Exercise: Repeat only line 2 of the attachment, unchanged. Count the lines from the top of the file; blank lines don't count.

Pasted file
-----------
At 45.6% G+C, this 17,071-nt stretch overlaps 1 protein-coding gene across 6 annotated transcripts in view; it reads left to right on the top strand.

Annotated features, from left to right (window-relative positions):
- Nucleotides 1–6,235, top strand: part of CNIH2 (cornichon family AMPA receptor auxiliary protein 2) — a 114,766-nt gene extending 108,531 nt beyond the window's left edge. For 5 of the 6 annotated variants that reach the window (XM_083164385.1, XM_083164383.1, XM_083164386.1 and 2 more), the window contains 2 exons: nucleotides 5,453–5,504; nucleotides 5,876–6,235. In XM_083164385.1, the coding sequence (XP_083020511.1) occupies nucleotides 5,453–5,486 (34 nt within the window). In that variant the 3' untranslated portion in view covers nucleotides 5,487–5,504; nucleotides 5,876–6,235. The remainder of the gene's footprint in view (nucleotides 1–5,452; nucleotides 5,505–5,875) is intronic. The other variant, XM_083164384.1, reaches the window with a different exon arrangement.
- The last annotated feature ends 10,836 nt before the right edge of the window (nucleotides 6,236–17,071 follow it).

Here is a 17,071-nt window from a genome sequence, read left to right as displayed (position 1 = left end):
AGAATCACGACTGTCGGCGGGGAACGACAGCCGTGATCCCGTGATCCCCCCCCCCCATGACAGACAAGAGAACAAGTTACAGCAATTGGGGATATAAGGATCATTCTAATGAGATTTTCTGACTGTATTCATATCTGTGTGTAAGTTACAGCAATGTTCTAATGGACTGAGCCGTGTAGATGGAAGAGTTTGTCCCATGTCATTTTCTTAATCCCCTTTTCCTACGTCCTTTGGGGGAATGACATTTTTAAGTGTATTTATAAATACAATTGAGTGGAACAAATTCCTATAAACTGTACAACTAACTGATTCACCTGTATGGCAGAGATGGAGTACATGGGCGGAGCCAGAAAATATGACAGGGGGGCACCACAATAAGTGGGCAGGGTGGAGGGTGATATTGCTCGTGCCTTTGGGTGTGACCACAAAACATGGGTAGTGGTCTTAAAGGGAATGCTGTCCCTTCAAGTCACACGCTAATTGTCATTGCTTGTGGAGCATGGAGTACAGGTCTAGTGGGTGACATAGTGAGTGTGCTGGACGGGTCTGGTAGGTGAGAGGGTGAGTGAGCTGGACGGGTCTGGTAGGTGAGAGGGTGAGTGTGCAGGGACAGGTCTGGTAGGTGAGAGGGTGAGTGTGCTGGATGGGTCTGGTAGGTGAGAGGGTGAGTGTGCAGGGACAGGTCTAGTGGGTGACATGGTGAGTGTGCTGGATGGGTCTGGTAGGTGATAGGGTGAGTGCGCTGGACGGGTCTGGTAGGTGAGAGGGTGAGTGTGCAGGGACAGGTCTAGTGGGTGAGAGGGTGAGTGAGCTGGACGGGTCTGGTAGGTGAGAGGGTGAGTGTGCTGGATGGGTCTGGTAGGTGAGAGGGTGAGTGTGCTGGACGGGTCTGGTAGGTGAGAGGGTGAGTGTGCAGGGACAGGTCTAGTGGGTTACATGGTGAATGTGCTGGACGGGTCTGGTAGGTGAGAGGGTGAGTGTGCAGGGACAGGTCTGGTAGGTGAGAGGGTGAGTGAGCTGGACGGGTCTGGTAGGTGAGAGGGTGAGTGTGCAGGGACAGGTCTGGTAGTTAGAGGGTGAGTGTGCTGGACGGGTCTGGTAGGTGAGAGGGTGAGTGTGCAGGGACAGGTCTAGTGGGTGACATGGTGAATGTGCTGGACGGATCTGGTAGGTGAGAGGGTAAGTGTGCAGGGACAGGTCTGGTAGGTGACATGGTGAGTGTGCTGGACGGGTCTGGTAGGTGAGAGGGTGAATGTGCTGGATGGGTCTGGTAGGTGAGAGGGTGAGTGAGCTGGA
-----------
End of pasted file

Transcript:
Annotated features, from left to right (window-relative positions):